The Last Starfighter), meanwhile, is introduced in the film wearing what looks like a Khan-era Starfleet uniform while try to beat the highest score on a video game in the cinema where she works as a usher.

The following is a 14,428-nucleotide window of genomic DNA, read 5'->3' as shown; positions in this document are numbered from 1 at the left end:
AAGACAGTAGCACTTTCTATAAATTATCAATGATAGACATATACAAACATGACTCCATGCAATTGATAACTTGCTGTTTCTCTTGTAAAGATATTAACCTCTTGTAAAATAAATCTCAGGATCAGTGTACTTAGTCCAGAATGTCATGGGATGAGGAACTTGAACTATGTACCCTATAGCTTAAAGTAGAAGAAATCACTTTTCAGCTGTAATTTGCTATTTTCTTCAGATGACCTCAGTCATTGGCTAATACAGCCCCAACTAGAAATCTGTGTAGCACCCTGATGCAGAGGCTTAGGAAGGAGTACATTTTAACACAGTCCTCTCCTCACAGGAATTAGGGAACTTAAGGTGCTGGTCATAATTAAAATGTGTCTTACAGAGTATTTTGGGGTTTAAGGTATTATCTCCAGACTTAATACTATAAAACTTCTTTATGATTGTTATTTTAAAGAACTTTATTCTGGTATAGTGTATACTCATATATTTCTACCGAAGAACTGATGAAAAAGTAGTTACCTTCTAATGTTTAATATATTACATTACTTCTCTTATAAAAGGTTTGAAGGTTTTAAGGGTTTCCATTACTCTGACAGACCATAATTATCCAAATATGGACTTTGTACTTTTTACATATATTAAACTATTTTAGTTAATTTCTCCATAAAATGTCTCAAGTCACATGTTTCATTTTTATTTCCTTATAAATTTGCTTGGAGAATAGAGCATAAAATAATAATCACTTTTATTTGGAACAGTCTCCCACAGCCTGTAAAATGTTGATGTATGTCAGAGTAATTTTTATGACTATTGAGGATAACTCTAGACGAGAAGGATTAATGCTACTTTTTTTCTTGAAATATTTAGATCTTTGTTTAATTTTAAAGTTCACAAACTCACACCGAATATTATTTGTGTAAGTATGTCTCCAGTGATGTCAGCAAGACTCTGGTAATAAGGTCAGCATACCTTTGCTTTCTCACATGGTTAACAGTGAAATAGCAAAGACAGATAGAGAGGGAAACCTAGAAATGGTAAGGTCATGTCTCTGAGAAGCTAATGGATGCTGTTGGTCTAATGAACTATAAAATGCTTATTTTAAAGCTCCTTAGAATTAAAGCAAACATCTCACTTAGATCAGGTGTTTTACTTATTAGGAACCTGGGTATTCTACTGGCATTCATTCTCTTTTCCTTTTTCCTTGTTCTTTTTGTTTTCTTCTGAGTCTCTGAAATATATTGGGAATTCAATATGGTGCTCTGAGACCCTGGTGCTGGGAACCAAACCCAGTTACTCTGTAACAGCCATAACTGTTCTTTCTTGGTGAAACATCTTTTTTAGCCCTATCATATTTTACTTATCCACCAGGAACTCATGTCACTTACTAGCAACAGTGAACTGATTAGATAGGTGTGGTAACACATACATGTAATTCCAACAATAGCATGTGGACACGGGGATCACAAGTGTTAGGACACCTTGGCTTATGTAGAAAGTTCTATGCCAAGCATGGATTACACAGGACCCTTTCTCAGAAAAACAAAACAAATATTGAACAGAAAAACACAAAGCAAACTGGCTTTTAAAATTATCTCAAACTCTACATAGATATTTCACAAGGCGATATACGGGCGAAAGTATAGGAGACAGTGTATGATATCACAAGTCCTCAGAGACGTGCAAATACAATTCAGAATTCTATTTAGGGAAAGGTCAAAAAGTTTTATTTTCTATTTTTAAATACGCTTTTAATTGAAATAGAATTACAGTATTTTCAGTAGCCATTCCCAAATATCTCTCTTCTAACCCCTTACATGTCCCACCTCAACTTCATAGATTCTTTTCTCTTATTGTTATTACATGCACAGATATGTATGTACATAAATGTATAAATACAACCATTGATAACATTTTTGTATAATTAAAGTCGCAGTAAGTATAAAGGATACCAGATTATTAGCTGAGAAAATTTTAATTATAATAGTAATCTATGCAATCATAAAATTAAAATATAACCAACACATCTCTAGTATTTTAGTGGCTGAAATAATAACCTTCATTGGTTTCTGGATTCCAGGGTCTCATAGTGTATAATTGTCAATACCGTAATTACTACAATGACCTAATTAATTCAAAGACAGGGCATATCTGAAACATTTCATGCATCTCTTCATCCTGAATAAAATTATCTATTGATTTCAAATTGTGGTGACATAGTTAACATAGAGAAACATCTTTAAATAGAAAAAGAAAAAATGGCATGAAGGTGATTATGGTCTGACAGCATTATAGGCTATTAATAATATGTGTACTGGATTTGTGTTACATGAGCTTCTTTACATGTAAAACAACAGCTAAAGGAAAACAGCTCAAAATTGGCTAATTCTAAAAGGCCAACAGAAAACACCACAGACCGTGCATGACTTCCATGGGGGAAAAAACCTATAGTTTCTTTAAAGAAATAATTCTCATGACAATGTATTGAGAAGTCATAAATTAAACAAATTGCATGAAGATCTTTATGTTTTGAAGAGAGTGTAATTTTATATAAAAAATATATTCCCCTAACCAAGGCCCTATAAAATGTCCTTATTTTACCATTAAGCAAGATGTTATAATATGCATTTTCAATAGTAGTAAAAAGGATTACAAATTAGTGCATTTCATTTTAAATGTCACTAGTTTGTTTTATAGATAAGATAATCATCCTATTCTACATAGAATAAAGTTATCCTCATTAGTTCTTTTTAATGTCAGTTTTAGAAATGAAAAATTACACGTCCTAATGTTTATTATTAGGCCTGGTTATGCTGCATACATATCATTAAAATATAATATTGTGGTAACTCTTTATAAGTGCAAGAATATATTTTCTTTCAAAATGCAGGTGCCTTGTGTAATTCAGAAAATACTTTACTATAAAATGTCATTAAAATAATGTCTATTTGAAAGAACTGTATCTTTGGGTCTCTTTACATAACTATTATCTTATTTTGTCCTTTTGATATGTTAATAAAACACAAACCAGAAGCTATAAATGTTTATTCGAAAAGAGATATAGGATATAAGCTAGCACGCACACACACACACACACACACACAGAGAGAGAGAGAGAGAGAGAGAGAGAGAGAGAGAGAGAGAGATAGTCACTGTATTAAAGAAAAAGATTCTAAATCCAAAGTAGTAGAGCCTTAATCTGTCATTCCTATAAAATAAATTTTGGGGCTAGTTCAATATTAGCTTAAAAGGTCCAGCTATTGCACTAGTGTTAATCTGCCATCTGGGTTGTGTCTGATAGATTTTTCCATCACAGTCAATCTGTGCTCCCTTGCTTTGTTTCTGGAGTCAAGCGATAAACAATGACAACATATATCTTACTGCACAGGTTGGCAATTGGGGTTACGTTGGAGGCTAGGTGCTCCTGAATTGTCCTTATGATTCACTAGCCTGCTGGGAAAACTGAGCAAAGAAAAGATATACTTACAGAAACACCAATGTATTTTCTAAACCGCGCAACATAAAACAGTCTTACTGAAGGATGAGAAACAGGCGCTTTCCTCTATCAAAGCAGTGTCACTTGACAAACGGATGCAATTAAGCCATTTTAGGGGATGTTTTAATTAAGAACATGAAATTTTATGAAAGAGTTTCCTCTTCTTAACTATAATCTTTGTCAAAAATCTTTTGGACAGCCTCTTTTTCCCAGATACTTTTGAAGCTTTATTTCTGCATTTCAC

Both scenarios could only have been dreamed up by some nerdy screenwriter in his attempt to encapsulate the embodiment of the perfect girl. And yet, for all the frivolous touches, there's still a strong visual craftsmanship on show. From scenes of a deserted down-town LA, shot through red-filtered lenses, to the effective framing a of toy duck floating alone in the pool of an eerily quiet suburban garden (both of which look fantastic in this remastered version), the imagery is equally as powerful and affecting as any similarly-themed work. Night of the Comet does falter in its second half, opting instead for a fairly flat and contrived escape sequence involving the rescue of two irritatingly cute children from the clutches of some crazed infected scientists. Thankfully, budgetary constricted finale isn't enough to diminish initial enjoyment of a film which offers the comforting reassurance that the human desire to shop doesn't diminish after most of the world has been snuffed out.
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